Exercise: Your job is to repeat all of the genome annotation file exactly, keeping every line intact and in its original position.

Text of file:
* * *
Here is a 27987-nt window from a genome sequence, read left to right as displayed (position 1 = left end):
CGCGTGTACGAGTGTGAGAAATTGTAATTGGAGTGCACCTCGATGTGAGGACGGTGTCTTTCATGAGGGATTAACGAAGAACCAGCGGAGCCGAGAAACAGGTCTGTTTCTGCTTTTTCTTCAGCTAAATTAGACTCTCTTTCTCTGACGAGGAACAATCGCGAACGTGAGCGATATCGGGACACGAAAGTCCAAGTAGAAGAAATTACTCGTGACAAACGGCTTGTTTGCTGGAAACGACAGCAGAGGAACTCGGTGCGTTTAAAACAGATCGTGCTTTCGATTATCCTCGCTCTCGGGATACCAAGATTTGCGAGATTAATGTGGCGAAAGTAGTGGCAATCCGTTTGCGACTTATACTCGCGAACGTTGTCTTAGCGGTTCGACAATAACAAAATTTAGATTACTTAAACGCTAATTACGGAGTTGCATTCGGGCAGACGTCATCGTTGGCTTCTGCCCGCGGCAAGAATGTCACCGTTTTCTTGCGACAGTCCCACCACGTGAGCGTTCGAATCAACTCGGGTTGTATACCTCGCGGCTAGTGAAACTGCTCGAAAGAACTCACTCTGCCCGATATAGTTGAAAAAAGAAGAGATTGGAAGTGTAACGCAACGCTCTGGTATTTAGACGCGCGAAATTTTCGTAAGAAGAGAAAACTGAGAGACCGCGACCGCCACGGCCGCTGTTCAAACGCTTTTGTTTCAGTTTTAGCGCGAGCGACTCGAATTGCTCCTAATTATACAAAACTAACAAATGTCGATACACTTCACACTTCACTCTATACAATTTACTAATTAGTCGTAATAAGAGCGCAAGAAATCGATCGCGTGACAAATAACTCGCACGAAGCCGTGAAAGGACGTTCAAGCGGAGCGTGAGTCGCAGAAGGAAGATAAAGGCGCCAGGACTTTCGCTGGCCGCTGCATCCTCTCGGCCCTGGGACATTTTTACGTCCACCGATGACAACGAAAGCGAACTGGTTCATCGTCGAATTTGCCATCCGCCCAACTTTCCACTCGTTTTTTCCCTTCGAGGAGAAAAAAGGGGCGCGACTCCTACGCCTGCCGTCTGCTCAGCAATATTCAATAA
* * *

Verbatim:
Here is a 27987-nt window from a genome sequence, read left to right as displayed (position 1 = left end):
CGCGTGTACGAGTGTGAGAAATTGTAATTGGAGTGCACCTCGATGTGAGGACGGTGTCTTTCATGAGGGATTAACGAAGAACCAGCGGAGCCGAGAAACAGGTCTGTTTCTGCTTTTTCTTCAGCTAAATTAGACTCTCTTTCTCTGACGAGGAACAATCGCGAACGTGAGCGATATCGGGACACGAAAGTCCAAGTAGAAGAAATTACTCGTGACAAACGGCTTGTTTGCTGGAAACGACAGCAGAGGAACTCGGTGCGTTTAAAACAGATCGTGCTTTCGATTATCCTCGCTCTCGGGATACCAAGATTTGCGAGATTAATGTGGCGAAAGTAGTGGCAATCCGTTTGCGACTTATACTCGCGAACGTTGTCTTAGCGGTTCGACAATAACAAAATTTAGATTACTTAAACGCTAATTACGGAGTTGCATTCGGGCAGACGTCATCGTTGGCTTCTGCCCGCGGCAAGAATGTCACCGTTTTCTTGCGACAGTCCCACCACGTGAGCGTTCGAATCAACTCGGGTTGTATACCTCGCGGCTAGTGAAACTGCTCGAAAGAACTCACTCTGCCCGATATAGTTGAAAAAAGAAGAGATTGGAAGTGTAACGCAACGCTCTGGTATTTAGACGCGCGAAATTTTCGTAAGAAGAGAAAACTGAGAGACCGCGACCGCCACGGCCGCTGTTCAAACGCTTTTGTTTCAGTTTTAGCGCGAGCGACTCGAATTGCTCCTAATTATACAAAACTAACAAATGTCGATACACTTCACACTTCACTCTATACAATTTACTAATTAGTCGTAATAAGAGCGCAAGAAATCGATCGCGTGACAAATAACTCGCACGAAGCCGTGAAAGGACGTTCAAGCGGAGCGTGAGTCGCAGAAGGAAGATAAAGGCGCCAGGACTTTCGCTGGCCGCTGCATCCTCTCGGCCCTGGGACATTTTTACGTCCACCGATGACAACGAAAGCGAACTGGTTCATCGTCGAATTTGCCATCCGCCCAACTTTCCACTCGTTTTTTCCCTTCGAGGAGAAAAAAGGGGCGCGACTCCTACGCCTGCCGTCTGCTCAGCAATATTCAATAA